The notification bar from Android 2.x is still there, but the notification drawer is a push-button affair instead of a slide-down windowshade. The left side of the notification bar contains the battery and WiFi indicators as well as a small gear. Press it to bring down the quick setting options, and select "More..." to get to the full settings menu. The quick settings options are the rotation lock, volume and brightness controls, wireless settings, and a manual sync button. The main menu settings are relatively limited compared to normal Android, mostly account and security options, along with the standard device settings: sounds, display timeout, keyboard, network, date/time, and application permissions. The notification tone catalogue is basically lifted from Honeycomb, as are the keyboard touch sounds. The sounds are basically the only personalization options you've got. There's no real wallpaper to speak of other than the dark gray bookshelf, and as mentioned before, you can't touch the lockscreen images.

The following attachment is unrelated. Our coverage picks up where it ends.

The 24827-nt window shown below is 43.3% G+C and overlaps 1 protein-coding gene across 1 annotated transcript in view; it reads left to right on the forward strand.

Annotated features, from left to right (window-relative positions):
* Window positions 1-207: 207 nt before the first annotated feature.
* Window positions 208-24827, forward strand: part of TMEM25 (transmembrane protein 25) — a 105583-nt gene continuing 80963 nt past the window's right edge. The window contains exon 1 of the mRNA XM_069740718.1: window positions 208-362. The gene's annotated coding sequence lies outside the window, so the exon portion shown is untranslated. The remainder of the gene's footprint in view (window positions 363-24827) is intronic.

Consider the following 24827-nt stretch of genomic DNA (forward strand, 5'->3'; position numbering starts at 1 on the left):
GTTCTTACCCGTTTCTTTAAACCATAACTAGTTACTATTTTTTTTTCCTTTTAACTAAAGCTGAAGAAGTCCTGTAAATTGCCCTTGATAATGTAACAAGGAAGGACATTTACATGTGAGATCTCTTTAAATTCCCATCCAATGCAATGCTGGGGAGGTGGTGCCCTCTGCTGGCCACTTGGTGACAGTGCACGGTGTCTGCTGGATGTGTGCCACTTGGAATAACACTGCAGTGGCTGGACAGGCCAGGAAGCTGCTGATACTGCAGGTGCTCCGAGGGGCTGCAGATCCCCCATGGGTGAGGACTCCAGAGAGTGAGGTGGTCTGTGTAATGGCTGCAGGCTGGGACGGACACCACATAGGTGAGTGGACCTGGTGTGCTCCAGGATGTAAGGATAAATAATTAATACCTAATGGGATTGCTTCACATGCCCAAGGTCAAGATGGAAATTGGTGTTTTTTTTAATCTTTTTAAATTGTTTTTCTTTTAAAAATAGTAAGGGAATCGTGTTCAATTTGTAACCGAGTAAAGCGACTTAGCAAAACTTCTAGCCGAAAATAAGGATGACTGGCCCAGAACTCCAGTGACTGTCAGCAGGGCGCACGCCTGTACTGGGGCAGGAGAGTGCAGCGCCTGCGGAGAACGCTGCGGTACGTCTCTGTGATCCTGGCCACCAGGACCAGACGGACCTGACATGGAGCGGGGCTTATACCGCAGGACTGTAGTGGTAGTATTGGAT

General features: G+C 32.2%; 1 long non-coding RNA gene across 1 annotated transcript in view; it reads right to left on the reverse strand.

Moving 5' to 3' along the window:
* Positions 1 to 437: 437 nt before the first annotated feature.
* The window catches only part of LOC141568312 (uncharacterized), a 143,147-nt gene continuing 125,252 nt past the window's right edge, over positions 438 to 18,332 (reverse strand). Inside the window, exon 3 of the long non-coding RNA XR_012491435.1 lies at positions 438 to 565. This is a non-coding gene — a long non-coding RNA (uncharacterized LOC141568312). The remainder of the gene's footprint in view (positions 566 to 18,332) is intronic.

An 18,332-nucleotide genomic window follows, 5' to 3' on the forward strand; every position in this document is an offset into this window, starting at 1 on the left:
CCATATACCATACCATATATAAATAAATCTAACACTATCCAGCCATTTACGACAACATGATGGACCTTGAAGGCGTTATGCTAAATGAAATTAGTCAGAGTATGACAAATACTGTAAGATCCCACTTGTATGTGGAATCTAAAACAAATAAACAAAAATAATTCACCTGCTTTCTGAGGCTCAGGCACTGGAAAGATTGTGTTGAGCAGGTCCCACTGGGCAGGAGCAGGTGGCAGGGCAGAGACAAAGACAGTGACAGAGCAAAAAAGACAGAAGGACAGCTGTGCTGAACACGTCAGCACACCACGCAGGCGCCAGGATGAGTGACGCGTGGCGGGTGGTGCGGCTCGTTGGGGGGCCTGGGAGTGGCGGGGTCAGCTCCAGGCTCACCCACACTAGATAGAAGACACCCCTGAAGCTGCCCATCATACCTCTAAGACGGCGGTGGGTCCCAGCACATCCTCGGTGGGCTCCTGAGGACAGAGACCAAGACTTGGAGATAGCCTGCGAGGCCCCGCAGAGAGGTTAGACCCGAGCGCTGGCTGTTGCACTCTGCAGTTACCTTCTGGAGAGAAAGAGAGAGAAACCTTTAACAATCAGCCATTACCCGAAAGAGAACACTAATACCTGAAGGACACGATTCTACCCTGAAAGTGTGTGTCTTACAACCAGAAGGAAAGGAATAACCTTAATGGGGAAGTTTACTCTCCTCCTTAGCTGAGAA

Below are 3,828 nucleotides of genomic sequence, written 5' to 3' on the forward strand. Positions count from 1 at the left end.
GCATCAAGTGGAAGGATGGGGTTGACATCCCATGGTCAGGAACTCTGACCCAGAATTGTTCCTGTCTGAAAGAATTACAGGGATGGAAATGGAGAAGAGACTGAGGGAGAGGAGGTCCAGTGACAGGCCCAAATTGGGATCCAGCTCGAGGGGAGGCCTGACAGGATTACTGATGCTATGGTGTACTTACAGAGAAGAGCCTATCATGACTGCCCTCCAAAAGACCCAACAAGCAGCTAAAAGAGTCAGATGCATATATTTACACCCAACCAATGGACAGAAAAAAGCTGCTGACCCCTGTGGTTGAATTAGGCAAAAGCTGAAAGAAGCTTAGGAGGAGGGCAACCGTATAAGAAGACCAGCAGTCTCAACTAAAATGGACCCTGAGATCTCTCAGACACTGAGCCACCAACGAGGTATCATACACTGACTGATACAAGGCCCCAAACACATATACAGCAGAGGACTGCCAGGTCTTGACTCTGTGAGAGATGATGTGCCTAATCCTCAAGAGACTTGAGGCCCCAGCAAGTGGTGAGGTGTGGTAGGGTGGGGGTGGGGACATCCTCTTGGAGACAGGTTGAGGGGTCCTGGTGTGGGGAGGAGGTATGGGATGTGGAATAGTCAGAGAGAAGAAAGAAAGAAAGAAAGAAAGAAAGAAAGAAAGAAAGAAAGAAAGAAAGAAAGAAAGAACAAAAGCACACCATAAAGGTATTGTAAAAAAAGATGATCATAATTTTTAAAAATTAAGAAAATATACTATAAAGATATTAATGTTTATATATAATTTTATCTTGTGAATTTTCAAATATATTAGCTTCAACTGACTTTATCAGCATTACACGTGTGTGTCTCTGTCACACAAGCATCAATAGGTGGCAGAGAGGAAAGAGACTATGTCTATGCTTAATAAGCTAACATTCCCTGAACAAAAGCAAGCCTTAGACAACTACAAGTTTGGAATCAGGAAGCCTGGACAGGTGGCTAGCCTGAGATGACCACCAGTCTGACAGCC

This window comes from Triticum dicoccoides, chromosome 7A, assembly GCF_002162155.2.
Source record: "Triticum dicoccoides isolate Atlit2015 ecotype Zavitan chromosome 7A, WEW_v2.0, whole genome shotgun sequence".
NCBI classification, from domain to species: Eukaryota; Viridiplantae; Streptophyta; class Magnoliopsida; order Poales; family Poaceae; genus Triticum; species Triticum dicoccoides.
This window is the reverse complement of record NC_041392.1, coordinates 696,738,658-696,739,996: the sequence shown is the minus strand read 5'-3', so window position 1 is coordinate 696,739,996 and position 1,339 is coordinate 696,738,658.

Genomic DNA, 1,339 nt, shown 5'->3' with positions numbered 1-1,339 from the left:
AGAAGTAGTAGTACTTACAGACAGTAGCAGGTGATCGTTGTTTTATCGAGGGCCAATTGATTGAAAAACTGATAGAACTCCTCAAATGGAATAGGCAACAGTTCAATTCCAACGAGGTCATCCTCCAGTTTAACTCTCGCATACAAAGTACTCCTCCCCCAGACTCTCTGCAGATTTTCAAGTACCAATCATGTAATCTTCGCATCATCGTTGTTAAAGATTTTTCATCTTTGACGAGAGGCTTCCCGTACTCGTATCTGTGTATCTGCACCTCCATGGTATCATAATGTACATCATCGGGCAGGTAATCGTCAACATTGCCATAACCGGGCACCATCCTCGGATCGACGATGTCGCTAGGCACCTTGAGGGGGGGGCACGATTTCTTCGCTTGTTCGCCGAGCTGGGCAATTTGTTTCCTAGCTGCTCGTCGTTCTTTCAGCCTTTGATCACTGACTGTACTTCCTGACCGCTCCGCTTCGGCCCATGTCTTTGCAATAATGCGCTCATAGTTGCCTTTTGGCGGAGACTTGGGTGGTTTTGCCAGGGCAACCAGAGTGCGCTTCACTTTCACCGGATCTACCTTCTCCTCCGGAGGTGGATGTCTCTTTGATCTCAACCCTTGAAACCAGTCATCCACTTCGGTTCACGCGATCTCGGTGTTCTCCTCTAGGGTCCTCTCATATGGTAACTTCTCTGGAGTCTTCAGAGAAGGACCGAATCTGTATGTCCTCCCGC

There are no hardware buttons, so the standard Android navigation buttons show up on a bottom navigation bar. The Home button and back button are always present, joined by the menu button and search when relevant. The menu bar disappears when you're viewing print or video content, necessitating a touch of the screen to bring up the navigation bar. 

Above the Carousel is a list of the different content areas. You can access the web or one of the content libraries by hitting the corresponding name: Newsstand, Books, Music, Video, Docs, Apps, Web. Web takes you to the browser, Apps takes you to the main application launcher, and the rest of the content areas are mostly self-explanatory. It's the only way to access the browser, the launcher, and the music player, so you'll use those buttons often. Above the content libraries is a search box that searches through your books, magazines, documents, movies, music, and apps. We'll cover all of these systematically, starting with the browser, which Amazon says is "cloud-accelerated" using the computing back-end of Amazon Web Services. It's called Silk.

Simplicity in Hardware The Amazon Silk Browser
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  • Reflex - Friday, December 02, 2011 - link